Recruiting for voluntary enlistments was resumed on February 28, 1919. Up to April 21st there had been 17,542 enlistments.
The Army strength within the United States, as of March 25th, was 605,178. From November 12, 1918, to March 26, 1919, 1,535,471 of the 3,670,888 officers and men under arms on the day of the first armistice had been discharged, and 573,474 officers and men had returned from overseas.
What The Army Offers
The Motor Transport Corps has schools at Camp Holabird, Baltimore, Md.; Camp Jessup, Atlanta, Ga.; Camp Normoyle, San Antonio, Tex.; Camp Boyd, El Paso, Tex.
Any man with an eighth-grade education and of average intelligence may be enrolled. Men for one-year enlistments are c qualified in the various sub-branches of motor repair. The three-year period qualifies the soldiers to be general motor workers, able to manage a garage repair shop on motor work in a small town; and men can earn from $25 a week up, even after the one-year course.
The Air Service has schools at 17 flying fields, and trains men in 41 different trades.
The Coast Artillery has a specialists' school at Fortress Monroe, Va., where men are trained in steam, electrical engineering, and radio work, and other subjects.
The Tanks Corps, Ordnance Department, Construction Division, and Engineers, train men in various pursuits.
It's up to a man to choose his own branch, whether those named, or Infantry, Cavalry, Field Artillery, the Medical Department, the Signal Corps or the Quartermaster Corps.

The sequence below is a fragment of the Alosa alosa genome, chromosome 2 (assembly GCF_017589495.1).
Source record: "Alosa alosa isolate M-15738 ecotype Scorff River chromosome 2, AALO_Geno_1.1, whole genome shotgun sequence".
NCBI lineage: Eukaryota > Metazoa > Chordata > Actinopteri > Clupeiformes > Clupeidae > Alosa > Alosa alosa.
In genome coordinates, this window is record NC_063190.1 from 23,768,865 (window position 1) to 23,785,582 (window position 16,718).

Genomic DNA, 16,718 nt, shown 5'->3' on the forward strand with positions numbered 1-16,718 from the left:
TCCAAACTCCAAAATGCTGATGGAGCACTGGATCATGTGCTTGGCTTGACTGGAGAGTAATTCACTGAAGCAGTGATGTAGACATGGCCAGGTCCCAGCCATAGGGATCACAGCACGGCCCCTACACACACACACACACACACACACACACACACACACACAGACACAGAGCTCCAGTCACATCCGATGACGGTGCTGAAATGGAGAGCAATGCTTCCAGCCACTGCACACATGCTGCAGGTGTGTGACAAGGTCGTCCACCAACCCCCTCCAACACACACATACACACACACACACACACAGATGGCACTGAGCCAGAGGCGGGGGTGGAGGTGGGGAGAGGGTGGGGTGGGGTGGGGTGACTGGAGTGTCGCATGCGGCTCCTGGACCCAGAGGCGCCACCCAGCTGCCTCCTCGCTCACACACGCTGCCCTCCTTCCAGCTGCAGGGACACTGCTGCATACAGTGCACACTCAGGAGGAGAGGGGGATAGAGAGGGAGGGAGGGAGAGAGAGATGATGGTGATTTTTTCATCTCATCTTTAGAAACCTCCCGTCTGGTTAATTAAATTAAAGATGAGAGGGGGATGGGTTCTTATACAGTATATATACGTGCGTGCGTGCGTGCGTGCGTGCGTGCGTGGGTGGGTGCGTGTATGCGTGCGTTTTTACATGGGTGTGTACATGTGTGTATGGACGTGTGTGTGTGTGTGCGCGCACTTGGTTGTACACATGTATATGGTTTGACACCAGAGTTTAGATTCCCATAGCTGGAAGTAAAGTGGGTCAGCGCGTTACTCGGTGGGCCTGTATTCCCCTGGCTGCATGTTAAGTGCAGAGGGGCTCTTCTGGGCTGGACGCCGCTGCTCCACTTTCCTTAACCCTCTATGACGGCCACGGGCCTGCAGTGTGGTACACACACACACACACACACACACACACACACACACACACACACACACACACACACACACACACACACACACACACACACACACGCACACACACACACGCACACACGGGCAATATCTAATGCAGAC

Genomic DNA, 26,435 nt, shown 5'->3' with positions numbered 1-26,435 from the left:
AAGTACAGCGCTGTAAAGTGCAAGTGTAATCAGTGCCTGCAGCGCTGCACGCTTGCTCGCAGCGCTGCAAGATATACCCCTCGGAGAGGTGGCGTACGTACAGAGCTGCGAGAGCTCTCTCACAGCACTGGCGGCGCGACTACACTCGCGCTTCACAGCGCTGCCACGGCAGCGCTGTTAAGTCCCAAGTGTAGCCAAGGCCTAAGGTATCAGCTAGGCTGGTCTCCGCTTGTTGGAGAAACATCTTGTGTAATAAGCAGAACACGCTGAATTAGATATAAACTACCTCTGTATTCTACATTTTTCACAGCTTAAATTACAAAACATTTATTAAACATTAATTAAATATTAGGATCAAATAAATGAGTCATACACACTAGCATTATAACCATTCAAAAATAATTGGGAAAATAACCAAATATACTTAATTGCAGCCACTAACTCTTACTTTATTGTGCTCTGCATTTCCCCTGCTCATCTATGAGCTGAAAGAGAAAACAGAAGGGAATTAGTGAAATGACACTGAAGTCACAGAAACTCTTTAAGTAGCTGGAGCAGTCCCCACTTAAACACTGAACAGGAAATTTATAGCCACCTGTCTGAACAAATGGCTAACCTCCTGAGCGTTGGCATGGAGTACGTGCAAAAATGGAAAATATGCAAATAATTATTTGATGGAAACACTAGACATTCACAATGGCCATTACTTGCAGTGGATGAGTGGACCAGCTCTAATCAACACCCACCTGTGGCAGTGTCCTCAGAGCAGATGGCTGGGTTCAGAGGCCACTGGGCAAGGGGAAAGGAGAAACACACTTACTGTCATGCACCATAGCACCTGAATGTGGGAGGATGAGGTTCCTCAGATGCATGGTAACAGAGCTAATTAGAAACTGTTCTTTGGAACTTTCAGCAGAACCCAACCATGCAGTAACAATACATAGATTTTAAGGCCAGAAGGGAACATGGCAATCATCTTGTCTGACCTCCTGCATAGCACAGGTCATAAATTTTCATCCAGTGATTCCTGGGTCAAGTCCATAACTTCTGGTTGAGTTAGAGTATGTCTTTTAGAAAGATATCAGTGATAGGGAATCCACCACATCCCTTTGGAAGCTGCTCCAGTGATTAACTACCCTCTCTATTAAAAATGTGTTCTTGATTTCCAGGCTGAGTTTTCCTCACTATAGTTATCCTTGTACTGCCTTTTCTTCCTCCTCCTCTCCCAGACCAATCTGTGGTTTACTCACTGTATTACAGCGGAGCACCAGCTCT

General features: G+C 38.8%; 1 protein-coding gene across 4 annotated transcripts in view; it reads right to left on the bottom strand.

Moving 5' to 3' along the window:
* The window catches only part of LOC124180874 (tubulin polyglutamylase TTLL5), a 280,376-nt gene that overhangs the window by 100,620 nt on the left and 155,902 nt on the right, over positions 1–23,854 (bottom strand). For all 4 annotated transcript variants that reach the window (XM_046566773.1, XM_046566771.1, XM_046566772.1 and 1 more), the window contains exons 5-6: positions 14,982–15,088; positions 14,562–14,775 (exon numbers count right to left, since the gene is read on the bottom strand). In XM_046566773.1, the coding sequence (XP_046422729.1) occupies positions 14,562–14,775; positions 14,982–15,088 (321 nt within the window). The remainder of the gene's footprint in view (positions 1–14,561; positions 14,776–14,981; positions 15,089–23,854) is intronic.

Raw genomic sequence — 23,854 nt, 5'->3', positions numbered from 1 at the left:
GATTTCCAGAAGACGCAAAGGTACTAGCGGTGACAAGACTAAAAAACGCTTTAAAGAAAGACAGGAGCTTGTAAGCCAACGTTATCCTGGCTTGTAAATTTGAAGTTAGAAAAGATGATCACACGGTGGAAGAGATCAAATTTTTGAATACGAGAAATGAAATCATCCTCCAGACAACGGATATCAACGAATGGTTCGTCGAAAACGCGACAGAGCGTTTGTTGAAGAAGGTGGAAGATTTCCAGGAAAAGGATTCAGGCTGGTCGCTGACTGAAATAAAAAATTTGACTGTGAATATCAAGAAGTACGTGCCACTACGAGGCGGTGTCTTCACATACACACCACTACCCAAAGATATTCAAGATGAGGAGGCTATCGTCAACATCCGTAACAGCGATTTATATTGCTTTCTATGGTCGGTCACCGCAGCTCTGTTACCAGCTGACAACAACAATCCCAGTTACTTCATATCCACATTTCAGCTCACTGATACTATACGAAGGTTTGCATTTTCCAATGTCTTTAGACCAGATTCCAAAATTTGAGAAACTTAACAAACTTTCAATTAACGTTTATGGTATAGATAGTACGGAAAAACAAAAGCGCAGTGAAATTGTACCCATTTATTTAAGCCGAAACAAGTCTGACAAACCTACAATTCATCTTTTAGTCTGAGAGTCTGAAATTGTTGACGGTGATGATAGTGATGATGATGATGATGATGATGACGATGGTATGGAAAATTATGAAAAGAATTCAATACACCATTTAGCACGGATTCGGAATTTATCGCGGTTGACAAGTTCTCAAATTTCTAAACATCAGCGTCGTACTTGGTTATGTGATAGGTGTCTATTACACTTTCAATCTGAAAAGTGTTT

Briefly, the inducements in all are a good education in special lines, pay while learning, good meals, and free clothing.
Enlistment in Navy
The Navy desires to enlist all men possible. Enlistments are for a four-year period only. Aptitude will be rewarded by an opportunity to enter a training school where a man may be trained for practically any trade. As yet no cruises have been planned, but the Department is working on the subject.
Enlistment in Marine Corps
Enlistments in the Marine Corps are for four years only. The Corps offers general training with a possibility of overseas service. Chances are good for promotion in the non-commissioned grades. At present the Corps is carrying on an extensive recruiting service with much publicity.
Your friends are legion. They are represented in innumerable agencies and forces, federal, civil, commercial, social, private, devoted to your interests, and to the project of getting you out of the 0. D., the Blue, or the Greens, and placed in civil life comfortably and successfully. You have only to ask to receive.